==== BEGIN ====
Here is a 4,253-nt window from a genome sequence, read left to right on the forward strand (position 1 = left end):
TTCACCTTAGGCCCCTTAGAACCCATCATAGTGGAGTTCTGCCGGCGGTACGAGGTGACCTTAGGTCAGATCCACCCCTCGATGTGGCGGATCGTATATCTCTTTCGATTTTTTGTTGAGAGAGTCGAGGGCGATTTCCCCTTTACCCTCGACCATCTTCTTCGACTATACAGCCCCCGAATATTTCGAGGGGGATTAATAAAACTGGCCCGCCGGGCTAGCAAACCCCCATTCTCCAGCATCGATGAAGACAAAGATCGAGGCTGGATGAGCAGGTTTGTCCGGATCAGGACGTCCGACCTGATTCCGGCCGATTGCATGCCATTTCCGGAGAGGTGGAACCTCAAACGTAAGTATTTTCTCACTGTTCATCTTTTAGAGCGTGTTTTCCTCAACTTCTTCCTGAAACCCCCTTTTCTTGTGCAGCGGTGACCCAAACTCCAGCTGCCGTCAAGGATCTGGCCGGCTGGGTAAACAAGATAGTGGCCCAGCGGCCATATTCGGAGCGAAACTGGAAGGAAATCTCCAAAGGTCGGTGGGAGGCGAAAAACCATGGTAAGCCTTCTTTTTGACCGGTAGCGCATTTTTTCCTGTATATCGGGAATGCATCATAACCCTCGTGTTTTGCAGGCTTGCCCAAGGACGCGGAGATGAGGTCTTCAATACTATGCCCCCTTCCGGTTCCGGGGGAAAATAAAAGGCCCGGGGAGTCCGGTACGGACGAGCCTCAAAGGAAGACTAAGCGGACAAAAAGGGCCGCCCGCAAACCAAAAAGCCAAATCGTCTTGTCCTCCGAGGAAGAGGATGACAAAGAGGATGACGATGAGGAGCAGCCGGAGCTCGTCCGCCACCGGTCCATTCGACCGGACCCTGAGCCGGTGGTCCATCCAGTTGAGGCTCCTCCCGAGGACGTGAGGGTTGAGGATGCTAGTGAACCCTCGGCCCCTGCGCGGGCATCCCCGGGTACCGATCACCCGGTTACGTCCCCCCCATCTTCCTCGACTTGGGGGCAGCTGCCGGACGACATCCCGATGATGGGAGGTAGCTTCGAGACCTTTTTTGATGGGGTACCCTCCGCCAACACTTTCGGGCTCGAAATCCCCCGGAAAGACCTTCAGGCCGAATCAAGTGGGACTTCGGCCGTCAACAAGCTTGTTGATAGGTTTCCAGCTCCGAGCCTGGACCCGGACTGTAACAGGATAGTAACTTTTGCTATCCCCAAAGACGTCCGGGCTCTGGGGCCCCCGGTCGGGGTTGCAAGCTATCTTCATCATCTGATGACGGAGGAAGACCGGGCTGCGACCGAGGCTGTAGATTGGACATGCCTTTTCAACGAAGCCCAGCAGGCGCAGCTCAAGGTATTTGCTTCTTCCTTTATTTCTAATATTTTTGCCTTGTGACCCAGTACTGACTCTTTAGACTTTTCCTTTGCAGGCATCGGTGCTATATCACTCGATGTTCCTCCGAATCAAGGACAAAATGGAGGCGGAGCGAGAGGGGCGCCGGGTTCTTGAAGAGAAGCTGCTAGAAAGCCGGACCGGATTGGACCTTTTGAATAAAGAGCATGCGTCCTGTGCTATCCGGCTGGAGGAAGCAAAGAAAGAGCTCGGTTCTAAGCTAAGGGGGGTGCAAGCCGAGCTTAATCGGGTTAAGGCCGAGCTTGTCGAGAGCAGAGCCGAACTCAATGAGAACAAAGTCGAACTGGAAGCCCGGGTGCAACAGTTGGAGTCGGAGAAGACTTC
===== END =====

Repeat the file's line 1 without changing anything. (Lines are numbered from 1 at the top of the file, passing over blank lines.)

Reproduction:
Here is a 4,253-nt window from a genome sequence, read left to right on the forward strand (position 1 = left end):